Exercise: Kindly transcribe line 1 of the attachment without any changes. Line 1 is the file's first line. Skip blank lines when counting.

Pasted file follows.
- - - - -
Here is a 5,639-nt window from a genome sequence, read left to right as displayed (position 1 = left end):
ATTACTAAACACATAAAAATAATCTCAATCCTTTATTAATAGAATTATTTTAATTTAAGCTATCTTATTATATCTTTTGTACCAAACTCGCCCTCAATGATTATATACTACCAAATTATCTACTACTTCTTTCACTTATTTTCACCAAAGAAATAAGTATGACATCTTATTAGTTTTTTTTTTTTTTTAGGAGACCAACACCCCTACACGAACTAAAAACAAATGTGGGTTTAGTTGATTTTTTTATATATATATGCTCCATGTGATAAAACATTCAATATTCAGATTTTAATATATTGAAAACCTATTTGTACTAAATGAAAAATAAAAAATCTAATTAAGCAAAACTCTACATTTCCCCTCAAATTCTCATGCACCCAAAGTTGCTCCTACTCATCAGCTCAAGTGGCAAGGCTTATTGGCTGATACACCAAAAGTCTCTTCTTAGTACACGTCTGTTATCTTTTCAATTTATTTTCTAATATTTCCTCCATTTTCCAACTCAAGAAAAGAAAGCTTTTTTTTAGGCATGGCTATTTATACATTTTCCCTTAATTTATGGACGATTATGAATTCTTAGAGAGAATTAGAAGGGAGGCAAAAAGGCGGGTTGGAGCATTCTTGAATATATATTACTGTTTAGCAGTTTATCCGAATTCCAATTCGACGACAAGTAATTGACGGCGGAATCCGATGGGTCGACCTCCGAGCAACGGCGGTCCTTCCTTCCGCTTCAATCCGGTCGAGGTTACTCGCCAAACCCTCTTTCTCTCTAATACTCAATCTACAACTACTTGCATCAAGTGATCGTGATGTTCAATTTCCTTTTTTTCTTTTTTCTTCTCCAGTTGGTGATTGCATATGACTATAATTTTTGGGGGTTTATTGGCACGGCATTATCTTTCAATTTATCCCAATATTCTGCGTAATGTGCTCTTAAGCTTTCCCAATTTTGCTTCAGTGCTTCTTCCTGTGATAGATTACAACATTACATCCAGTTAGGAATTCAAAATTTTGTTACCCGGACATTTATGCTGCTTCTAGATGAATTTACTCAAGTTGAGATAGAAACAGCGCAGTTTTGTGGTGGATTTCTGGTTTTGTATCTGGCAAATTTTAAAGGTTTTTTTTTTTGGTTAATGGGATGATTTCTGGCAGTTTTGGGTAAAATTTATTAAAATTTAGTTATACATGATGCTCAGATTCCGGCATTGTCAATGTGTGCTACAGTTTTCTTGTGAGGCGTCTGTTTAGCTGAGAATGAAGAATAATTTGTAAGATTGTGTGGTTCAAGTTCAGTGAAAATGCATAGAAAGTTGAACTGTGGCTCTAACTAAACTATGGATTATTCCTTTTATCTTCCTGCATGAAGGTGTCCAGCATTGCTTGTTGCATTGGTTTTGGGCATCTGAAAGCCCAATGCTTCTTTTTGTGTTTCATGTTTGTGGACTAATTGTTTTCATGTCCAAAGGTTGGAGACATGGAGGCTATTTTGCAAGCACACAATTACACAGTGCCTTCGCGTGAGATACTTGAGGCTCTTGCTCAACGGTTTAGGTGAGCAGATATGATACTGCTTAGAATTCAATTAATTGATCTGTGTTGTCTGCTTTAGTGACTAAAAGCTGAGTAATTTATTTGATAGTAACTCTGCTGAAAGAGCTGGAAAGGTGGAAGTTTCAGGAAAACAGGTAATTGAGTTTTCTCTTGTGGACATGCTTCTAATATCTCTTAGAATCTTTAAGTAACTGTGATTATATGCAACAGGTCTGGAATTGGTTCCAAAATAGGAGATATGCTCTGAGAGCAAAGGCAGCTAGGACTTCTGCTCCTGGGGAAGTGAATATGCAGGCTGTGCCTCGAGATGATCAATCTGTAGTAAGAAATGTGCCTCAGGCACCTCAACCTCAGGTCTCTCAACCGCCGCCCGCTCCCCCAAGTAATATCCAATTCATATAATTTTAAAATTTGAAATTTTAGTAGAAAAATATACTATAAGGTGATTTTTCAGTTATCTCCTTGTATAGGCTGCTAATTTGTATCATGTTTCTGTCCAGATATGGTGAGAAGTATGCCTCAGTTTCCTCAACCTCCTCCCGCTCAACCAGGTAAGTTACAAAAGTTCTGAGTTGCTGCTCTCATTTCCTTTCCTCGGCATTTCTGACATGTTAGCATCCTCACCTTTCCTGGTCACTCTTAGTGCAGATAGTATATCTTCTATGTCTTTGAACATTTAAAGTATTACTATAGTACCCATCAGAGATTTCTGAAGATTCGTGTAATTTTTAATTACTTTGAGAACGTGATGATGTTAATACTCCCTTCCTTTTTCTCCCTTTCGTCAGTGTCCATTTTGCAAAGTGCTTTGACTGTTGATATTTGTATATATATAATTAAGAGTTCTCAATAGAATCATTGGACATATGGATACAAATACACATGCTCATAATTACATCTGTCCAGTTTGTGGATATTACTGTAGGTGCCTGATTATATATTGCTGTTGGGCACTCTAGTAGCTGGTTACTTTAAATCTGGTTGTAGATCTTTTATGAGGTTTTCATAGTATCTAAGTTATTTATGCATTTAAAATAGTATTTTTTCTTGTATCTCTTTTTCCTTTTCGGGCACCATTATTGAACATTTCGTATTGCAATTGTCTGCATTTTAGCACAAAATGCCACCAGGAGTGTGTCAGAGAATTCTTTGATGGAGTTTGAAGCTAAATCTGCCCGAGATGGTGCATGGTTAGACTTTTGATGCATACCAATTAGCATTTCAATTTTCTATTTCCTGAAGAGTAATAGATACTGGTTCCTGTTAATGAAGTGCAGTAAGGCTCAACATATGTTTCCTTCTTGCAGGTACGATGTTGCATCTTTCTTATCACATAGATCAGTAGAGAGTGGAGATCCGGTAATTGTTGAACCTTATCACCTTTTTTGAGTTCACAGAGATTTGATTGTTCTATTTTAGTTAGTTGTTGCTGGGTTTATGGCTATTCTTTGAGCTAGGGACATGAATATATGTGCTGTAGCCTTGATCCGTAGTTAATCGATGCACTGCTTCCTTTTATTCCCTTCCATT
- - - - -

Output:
Here is a 5,639-nt window from a genome sequence, read left to right as displayed (position 1 = left end):